‘Man gives awards, God gives rewards’: An artist’s tribute to football greats
Famed artist CJ Latimore and NFL Hall of Famer Larry Little holding Latimore’s commemorative plaque featuring HBCU players who played in Super Bowls.
By Lawrence Knight
Artist Carl Latimore is a man of faith and has never forgotten those who have helped him along the way.
In the mid-1970’s, a young aspiring artist, Latimore was hired by then Miami Dolphin’s football great Larry Little to paint a legacy portrait. It was Latimore’s first commissioned portrait and to this day still hangs in the living room of Little’s South Miami home.
The portrait of Little helped catapult Latimore into a successful artist career that continues to this day.
Latimore now resides in Long Beach, Calif.; but is in town overseeing the building of a three-part mural called The Liberty City Family Album, which pays tribute to Liberty City pioneers, residents and the Liberty City Square Housing Project. The mural will be built at the Seventh Avenue Transit Building, on 6100 Ave.
During his time in Miami, Latimore had planned to visit with Little to present him with a special plaque he designed himself that paid tribute to all the National Football Leagues (NFL) greats who attended Historically Black Colleges and Universities (HBCU).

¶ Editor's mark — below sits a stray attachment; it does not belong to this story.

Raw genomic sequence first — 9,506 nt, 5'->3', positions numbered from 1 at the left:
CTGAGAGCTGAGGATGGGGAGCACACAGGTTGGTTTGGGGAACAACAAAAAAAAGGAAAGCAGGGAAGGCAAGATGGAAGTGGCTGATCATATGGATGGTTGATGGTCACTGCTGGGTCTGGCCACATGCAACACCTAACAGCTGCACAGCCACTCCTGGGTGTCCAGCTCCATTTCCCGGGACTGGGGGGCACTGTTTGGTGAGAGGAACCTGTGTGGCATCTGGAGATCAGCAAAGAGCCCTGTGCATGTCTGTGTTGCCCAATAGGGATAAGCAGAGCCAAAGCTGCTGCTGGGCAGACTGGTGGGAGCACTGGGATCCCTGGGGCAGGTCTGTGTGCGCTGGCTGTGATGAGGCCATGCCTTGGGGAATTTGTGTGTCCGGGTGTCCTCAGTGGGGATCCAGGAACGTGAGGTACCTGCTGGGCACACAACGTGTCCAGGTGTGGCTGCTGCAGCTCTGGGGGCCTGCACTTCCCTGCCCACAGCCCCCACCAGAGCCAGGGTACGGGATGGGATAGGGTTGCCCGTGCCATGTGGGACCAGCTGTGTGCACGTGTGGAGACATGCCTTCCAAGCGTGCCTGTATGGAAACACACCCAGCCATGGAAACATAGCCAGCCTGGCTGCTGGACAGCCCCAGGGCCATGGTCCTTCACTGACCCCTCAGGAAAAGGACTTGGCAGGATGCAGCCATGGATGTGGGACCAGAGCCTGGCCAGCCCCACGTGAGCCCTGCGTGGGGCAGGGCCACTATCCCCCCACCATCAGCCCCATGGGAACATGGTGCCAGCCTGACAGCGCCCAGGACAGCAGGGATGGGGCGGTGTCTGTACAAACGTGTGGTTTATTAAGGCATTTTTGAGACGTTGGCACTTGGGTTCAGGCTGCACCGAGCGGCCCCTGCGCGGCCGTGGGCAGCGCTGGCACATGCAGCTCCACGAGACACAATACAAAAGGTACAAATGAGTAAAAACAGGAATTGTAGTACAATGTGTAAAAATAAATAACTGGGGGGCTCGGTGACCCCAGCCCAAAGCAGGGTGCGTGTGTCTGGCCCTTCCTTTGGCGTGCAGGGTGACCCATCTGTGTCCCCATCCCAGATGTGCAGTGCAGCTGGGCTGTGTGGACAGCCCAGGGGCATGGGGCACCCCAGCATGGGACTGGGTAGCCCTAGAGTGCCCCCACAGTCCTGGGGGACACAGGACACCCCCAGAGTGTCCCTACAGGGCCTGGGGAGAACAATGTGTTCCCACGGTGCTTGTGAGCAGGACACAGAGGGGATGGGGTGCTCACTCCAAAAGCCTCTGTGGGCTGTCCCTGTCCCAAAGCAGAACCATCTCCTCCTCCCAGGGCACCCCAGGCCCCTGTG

Latimore awarded some of the custom made plaques to Hall of Fame players during this year’s Super Bowl special events, however Little wasn’t in attendance.
Latimore later reached out to Little via phone to let him know that he wanted to present him with a special designed award at his South Miami home.
“When he called me I wondered who was calling me from Long Beach. The only person I know in Long Beach is my former teammate, Marlin Brisco, and that wasn’t his number,” said Little.
Latimore was so happy to be able to present Little with the award at his home, because it was Little’s portrait back in the 1970’s that gave Latimore the idea to portray individual legacy through art. Latimore, a God loving man, sees Little’s portrait as divine revelation in his own life.
The tribute pieces were com-missioned by attorney Everett Glenn, who got permission from the NFL and the Super Bowl to do them.
“Once I got the go-ahead, I spent over 100 hours research-ng each player and the team he played for, even down to the uniforms they wore. So many things have changed over the years,” Latimore said.
Latimore continued, “When we are ready God will reveal our purpose to us, so we must have faith, work hard and be prepared for when that time comes.”